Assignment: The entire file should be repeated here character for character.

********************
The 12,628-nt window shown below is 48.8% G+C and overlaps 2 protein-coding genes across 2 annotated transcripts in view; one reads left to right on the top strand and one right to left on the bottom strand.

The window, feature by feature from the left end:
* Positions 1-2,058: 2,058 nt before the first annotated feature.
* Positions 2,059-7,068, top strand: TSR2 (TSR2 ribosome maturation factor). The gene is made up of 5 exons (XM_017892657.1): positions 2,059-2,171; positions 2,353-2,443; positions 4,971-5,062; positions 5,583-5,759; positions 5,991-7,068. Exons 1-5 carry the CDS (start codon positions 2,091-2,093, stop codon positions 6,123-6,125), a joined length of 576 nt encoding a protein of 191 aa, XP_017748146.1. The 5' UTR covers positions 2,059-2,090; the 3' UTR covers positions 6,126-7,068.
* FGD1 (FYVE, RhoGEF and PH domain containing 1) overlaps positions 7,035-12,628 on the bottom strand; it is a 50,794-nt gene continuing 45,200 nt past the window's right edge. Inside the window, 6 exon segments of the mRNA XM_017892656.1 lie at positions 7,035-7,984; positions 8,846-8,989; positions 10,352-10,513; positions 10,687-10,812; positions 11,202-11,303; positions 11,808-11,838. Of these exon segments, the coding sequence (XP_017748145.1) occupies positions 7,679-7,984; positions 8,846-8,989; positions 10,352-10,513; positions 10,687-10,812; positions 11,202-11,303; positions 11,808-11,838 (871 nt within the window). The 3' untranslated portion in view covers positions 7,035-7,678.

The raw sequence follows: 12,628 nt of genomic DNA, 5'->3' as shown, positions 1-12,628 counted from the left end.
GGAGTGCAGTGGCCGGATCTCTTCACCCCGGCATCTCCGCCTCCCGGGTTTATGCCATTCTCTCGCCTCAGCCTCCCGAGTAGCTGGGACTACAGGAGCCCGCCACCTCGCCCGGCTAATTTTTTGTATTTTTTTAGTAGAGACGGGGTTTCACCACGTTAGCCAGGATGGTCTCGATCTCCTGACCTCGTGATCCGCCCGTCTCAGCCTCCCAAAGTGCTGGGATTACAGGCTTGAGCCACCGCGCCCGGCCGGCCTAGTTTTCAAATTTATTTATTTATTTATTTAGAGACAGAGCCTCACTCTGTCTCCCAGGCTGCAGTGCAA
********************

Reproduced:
The 12,628-nt window shown below is 48.8% G+C and overlaps 2 protein-coding genes across 2 annotated transcripts in view; one reads left to right on the top strand and one right to left on the bottom strand.

The window, feature by feature from the left end:
* Positions 1-2,058: 2,058 nt before the first annotated feature.
* Positions 2,059-7,068, top strand: TSR2 (TSR2 ribosome maturation factor). The gene is made up of 5 exons (XM_017892657.1): positions 2,059-2,171; positions 2,353-2,443; positions 4,971-5,062; positions 5,583-5,759; positions 5,991-7,068. Exons 1-5 carry the CDS (start codon positions 2,091-2,093, stop codon positions 6,123-6,125), a joined length of 576 nt encoding a protein of 191 aa, XP_017748146.1. The 5' UTR covers positions 2,059-2,090; the 3' UTR covers positions 6,126-7,068.
* FGD1 (FYVE, RhoGEF and PH domain containing 1) overlaps positions 7,035-12,628 on the bottom strand; it is a 50,794-nt gene continuing 45,200 nt past the window's right edge. Inside the window, 6 exon segments of the mRNA XM_017892656.1 lie at positions 7,035-7,984; positions 8,846-8,989; positions 10,352-10,513; positions 10,687-10,812; positions 11,202-11,303; positions 11,808-11,838. Of these exon segments, the coding sequence (XP_017748145.1) occupies positions 7,679-7,984; positions 8,846-8,989; positions 10,352-10,513; positions 10,687-10,812; positions 11,202-11,303; positions 11,808-11,838 (871 nt within the window). The 3' untranslated portion in view covers positions 7,035-7,678.

The raw sequence follows: 12,628 nt of genomic DNA, 5'->3' as shown, positions 1-12,628 counted from the left end.
GGAGTGCAGTGGCCGGATCTCTTCACCCCGGCATCTCCGCCTCCCGGGTTTATGCCATTCTCTCGCCTCAGCCTCCCGAGTAGCTGGGACTACAGGAGCCCGCCACCTCGCCCGGCTAATTTTTTGTATTTTTTTAGTAGAGACGGGGTTTCACCACGTTAGCCAGGATGGTCTCGATCTCCTGACCTCGTGATCCGCCCGTCTCAGCCTCCCAAAGTGCTGGGATTACAGGCTTGAGCCACCGCGCCCGGCCGGCCTAGTTTTCAAATTTATTTATTTATTTATTTAGAGACAGAGCCTCACTCTGTCTCCCAGGCTGCAGTGCAA